An earn-out can be an effective means of enabling a transaction to move forward in circumstances where a seller has placed a higher valuation on a business than a buyer.  It allows a buyer to conserve cash at closing and protects it from overpaying for a business that fails to grow to the extent projected by the seller.  However, earn-outs may also benefit sellers given that they allow them to potentially obtain a higher consideration than would be the case if the entire amount had been paid at closing.  

However, one must bear in mind that earn-out payment terms are typically the subject of lengthy, and often contentious, negotiations due to the significant implications for both the buyer and the seller.  This can have a time and cost impact.  Earn-outs can also lead to disputes and claims in the future, although this risk can be mitigated by concise legal drafting which clearly sets out the commercial agreement between the parties.    

Equity rollover

An equity rollover is where some or all of the sellers receive a portion of their sale consideration in the form of equity.  Rollover participants usually include key management team members, and may also include founders and investors. When the sale closes, rollover participants shift from holding a controlling interest in the target company to being minority shareholders in the continuing business.

In addition to bridging valuation gaps, equity rollovers are an effective means of aligning the interests of buyers and management, with management having “skin in the game” and being personally invested in working towards a profitable exit. 

Equity rollovers are often combined with earn-outs.  Where this is the case, earn-outs may be paid in cash or in the form additional buyer equity, or a combination of both.

Consulting agreements

Business owners often perceive a sale of their business as a loss of a regular, stable income.  This may be the case even where they receive significant sums at closing.  They may, as a result, seek to drive up valuation to a level which the buyer does not view as realistic. However, if the deal structure involves a continuing stream of income for the owners by way of a consulting agreement, they will continue to be positively engaged with the business and should be more likely to accept a lower valuation.  Consulting agreements are particularly useful in circumstances where an owner wishes to continue to be involved with the business but not as a full-time employee.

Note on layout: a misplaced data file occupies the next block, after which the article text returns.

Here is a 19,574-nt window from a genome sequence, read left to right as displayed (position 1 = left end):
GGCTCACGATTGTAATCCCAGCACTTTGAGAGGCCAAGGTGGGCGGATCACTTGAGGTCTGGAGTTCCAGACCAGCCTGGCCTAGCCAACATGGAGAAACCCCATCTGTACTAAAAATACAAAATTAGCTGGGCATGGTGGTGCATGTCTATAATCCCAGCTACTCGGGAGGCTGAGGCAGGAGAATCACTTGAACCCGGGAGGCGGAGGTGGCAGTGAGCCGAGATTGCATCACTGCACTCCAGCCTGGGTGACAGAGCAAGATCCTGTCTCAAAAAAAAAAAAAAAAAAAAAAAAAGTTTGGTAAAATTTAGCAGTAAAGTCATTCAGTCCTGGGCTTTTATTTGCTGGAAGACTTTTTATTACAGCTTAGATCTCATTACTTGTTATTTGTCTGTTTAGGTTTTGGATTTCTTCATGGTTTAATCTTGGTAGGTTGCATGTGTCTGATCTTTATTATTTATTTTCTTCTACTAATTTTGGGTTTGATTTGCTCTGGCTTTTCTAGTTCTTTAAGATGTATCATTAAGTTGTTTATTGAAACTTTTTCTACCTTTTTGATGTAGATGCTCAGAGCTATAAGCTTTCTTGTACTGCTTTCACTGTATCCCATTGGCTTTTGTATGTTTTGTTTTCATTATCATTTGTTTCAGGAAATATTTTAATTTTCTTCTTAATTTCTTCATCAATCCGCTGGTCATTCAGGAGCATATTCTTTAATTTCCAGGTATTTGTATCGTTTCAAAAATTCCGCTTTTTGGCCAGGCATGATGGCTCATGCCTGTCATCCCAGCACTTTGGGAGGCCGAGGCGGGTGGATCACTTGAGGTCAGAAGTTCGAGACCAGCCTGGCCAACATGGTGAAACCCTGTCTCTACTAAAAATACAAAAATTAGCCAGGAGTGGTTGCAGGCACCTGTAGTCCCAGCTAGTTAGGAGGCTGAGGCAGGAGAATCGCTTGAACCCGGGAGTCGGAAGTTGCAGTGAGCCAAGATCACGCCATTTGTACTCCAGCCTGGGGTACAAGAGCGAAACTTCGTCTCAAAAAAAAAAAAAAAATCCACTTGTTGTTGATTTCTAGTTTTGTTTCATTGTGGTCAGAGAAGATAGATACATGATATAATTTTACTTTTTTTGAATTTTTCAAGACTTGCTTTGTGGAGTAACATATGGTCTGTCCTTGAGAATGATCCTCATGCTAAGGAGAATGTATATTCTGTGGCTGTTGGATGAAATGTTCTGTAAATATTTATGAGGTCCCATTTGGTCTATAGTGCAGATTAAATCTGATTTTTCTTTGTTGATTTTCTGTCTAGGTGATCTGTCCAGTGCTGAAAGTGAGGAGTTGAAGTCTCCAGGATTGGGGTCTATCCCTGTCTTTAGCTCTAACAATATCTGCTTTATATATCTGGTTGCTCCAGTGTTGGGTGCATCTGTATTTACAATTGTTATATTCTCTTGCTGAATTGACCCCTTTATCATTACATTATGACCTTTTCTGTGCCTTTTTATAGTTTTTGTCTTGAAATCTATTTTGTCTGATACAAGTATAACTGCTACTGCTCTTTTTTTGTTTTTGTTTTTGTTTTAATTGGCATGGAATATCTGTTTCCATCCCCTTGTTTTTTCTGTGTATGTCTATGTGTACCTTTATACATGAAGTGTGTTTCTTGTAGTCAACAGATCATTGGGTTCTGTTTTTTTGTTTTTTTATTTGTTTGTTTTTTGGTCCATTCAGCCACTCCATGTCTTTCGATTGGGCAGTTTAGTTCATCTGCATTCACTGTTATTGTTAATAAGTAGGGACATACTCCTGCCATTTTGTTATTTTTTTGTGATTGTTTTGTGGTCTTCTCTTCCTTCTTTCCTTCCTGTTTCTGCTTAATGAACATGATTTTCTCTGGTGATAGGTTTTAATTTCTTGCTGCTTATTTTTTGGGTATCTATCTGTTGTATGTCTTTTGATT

Conclusion

Valuation gaps can be a barrier to M&A activity.  However, they are not insurmountable.   Provided that the parties are motivated to get a deal done and are willing to be flexible, it is possible to devise creative deal structures which effectively bridge these valuation gaps.  The most appropriate structure will depend on the specific circumstances of each transaction and it is important to proceed on a case-by-case basis and discern the best structure for each deal.  The parties should consult closely with their legal and financial advisers who will be able to guide them through this process.   

If you have any queries about this article or M&A transactions in the UAE, please contact Patrick Tweedale (Partner). Please also see our recent article on the impact of Coronavirus on M&A transactions in the UAE here.

 
 

This article, including any advice, commentary or recommendation herein, is provided on a complimentary basis without consideration of any specific objectives, circumstances or facts. It reflects the views of the writer which may, in some cases, differ from those of the firm, especially in the developing jurisdiction of the UAE.